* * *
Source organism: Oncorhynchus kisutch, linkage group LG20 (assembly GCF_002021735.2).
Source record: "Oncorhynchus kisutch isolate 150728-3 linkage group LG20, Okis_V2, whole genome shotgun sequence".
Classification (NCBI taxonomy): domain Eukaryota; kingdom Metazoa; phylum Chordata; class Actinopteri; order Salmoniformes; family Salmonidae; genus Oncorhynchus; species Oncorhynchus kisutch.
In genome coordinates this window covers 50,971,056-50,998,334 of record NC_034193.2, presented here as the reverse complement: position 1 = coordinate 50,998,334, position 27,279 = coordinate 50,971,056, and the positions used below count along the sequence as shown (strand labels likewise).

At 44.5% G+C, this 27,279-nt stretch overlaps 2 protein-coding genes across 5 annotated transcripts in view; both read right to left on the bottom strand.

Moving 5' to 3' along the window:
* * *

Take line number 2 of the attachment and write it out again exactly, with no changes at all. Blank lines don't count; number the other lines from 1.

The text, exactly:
Source record: "Oncorhynchus kisutch isolate 150728-3 linkage group LG20, Okis_V2, whole genome shotgun sequence".